Canada’s refugee advocates emerged from their battles with new and effective strategies. The failure of traditional tactics of quietly applying pressure on government agencies led to a public relations campaign that eventually secured the wholesale release of internees. Jewish community organizations would use the lessons of the war years to develop a new activist approach to Canadian political involvement.
The “camp boys” were the largest group of Jewish refugees to find haven in Canada during the first four years of the Second World War. As the war ended, evidence of the refugees’ contributions to Canadian industry, trade and culture were beyond dispute.
Criticism of Canada’s unbending immigration regulations was mounting. The war had created the greatest upheaval of humanity the world had ever witnessed. More than a million displaced people, of whom only a fraction were Jews, would soon press their case for resettlement. Canada was a prime target. To allow the legal admission of refugees already partially integrated in Canada might, some argued, forestall pressure to take more from Europe. Mass deportations of refugees would have caused an outcry.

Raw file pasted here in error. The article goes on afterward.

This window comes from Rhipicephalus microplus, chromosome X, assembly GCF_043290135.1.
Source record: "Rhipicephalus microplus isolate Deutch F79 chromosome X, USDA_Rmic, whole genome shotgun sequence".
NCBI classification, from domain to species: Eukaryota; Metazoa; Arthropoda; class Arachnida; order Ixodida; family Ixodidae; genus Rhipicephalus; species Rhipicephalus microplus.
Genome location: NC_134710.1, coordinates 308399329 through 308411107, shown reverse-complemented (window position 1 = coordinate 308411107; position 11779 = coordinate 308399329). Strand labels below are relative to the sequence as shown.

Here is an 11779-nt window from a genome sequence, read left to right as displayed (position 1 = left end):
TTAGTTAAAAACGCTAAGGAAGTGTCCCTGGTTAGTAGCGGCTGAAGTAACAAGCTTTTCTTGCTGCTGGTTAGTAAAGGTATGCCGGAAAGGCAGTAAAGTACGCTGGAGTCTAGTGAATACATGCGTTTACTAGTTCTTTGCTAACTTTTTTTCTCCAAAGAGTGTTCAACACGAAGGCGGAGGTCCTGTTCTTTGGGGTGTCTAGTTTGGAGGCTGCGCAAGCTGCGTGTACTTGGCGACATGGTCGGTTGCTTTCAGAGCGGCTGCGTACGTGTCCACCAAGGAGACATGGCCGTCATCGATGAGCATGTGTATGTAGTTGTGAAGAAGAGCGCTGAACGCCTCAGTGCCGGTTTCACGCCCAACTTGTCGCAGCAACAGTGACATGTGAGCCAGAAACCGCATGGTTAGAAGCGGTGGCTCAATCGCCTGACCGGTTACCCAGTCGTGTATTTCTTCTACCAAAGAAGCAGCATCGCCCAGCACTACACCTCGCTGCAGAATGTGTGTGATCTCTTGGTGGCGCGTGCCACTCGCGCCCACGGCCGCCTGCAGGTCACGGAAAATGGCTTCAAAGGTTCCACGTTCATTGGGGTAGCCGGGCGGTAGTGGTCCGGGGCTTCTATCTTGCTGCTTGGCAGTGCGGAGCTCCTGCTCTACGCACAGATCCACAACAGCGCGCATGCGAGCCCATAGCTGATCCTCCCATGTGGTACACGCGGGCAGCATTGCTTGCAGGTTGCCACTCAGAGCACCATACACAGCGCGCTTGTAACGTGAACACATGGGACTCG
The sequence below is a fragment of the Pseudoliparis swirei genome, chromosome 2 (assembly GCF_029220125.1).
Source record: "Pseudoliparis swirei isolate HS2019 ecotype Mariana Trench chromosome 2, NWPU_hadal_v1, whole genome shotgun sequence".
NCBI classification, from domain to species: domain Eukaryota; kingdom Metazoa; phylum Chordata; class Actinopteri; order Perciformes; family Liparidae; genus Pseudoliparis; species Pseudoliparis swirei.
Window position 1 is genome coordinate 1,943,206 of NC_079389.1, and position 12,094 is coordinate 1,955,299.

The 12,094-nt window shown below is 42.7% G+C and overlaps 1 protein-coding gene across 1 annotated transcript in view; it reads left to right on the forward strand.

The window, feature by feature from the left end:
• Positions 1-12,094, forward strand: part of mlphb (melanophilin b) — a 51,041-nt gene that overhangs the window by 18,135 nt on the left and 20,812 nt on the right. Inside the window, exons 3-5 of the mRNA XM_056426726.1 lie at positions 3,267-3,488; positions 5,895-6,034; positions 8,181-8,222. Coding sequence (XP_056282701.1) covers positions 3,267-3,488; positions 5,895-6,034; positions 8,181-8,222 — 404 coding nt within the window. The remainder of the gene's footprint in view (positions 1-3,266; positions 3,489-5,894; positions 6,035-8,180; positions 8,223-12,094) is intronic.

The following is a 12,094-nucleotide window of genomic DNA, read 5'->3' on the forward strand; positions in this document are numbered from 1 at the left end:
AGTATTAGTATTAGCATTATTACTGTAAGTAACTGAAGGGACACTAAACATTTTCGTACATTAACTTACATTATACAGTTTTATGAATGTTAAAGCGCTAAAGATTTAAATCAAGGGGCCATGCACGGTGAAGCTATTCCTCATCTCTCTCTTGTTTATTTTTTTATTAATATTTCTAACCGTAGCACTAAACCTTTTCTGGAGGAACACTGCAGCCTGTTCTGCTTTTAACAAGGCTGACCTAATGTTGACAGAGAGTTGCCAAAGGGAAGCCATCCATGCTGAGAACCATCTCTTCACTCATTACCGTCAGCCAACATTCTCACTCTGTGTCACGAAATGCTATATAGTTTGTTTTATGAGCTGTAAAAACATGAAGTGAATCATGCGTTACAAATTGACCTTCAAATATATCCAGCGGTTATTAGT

And so, on October 25, 1945 Cabinet passed an Order in Council granting immigrant status, then citizenship, to the approximately 3,500 refugees resident in Canada, including former internees. For these refugees, five years in limbo were finally over.